Wednesday, 15 October 2014

A modern touch for a royal tradition

King Felipe and Queen Letizia of Spain paid their first introductory visit to another European royal court today when they dropped in on their Dutch counterparts, King Willem-Alexander and Queen Maxima, in The Hague. While the newest monarch in Europe and his consort have paid introductory trips to Portugal, Morocco, France and the Vatican this is the first time they have made a visit to another royal household.  And they started off with two very friendly faces as Willem-Alexander and his wife greeted them with hugs and kisses in The Hague.

King Willem-Alexander and Queen Maxima of the Netherlands greet King Felipe VI and Queen Letizia of Spain in the Noordeinde Palace in The Hague on October 15th 2014

The two royal couples have always seemed to get on well when they have been seen together at weddings and major events over the last ten years.  And that friendly feeling was evident from the moment that Felipe and Letizia arrived in The Hague with both the King and Queen of the Netherlands throwing open their arms to welcome their guests.  And it was broad smiles all round as the four royals posed for photos outside the Noordeinde Palace and then inside where they stopped for some more pictures before a private lunch.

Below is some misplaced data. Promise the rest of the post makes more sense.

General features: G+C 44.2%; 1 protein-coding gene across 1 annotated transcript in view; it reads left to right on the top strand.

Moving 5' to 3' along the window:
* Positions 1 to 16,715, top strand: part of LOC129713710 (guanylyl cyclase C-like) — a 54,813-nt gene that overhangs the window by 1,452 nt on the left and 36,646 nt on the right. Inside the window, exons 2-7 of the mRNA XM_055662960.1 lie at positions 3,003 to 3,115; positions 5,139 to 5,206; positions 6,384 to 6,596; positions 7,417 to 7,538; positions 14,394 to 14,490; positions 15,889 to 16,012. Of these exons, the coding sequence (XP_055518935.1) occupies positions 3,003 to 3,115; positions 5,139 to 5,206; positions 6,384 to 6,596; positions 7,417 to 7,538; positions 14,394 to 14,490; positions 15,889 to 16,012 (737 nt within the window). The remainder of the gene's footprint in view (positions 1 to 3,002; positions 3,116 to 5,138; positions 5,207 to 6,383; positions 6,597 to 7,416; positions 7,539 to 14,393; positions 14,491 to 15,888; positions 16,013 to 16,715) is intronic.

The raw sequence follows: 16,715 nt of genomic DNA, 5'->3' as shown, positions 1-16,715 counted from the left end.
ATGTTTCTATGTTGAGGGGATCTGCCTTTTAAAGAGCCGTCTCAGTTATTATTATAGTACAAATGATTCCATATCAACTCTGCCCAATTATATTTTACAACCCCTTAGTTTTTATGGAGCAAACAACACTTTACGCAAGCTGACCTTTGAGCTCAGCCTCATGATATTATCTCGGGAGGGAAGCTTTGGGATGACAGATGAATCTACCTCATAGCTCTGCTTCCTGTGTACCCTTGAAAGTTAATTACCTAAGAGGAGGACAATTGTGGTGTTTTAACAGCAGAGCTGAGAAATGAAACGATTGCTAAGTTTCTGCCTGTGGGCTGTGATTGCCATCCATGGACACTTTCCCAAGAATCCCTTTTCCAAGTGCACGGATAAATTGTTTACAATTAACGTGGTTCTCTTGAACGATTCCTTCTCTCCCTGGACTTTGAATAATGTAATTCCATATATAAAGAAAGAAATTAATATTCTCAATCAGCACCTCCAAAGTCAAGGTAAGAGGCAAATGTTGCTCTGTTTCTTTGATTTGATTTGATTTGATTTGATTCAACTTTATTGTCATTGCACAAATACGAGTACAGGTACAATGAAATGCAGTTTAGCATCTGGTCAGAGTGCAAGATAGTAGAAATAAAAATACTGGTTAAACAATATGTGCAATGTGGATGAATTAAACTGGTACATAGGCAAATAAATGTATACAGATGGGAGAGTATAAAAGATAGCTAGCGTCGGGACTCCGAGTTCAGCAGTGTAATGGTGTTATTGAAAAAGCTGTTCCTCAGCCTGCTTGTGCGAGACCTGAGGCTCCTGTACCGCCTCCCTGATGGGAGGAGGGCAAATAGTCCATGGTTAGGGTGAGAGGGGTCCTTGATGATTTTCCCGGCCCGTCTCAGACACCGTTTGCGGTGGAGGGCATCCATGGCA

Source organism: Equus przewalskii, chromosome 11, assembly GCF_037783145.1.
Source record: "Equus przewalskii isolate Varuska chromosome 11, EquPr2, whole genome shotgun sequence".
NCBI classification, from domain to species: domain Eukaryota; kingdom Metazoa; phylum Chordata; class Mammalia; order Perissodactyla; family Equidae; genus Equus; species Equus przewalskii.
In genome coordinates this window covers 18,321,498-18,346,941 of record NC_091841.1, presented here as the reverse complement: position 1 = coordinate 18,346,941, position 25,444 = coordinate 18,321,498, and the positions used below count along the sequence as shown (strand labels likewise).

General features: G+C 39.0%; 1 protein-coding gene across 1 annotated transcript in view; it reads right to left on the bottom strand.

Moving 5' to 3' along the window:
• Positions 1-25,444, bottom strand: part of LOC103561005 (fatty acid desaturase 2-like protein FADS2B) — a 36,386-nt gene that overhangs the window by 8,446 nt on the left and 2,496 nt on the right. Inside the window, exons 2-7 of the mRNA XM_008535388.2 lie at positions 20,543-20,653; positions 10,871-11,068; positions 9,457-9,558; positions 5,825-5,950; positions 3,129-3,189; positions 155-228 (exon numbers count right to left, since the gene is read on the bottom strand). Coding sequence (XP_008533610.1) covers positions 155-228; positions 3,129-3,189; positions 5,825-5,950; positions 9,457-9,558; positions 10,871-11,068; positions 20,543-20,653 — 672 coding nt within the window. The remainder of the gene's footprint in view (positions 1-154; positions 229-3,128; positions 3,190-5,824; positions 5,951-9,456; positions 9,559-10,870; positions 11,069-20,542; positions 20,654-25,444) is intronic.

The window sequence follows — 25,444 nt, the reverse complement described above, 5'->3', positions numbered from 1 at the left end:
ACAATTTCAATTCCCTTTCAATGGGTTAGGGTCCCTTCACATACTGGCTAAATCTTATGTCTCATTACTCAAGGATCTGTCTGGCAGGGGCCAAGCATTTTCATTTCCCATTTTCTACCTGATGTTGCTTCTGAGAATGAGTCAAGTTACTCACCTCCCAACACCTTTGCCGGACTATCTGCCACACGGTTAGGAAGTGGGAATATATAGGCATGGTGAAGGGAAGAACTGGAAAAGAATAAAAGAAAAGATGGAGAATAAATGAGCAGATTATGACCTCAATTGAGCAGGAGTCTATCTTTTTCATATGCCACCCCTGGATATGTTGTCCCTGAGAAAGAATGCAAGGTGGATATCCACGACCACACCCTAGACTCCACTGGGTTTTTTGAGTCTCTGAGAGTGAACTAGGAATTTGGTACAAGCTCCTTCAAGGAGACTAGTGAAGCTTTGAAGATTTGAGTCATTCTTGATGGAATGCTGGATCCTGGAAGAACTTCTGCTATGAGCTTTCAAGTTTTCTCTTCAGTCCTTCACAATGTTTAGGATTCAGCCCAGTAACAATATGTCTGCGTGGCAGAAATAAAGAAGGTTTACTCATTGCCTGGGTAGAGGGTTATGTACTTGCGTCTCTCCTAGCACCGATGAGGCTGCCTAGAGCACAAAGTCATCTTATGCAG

Kings in arms - Felipe of Spain and Willem-Alexander of the Netherlands

The introductory visit to the Netherlands followed a similar pattern to those undertaken already by the Spanish royals and by the new Dutch and Belgian monarchs last year.  After lunch, Felipe and Letizia headed to the Dutch Senate to meet leading political figures before an audience with the Dutch Prime Minister, Mark Rutte.

The King and Queen of Spain with the Prime Minister of the Netherlands, Mark Rutte

The short visit is designed to allow new monarchs to make a formal introduction at the start of their reign on the home soil of fellow heads of state.  Felipe and Letizia will be in Belgium next month as their round of visits continues.

Felipe and Letizia leave the Dutch Senate

And no doubt that visit will include more hugs and smiles as a new generation of royals who have known each other for years take over the tenure of their respective monarchies.  It's a modern touch to a formal occasion and shows how royalty is changing as the 21st century unfolds.

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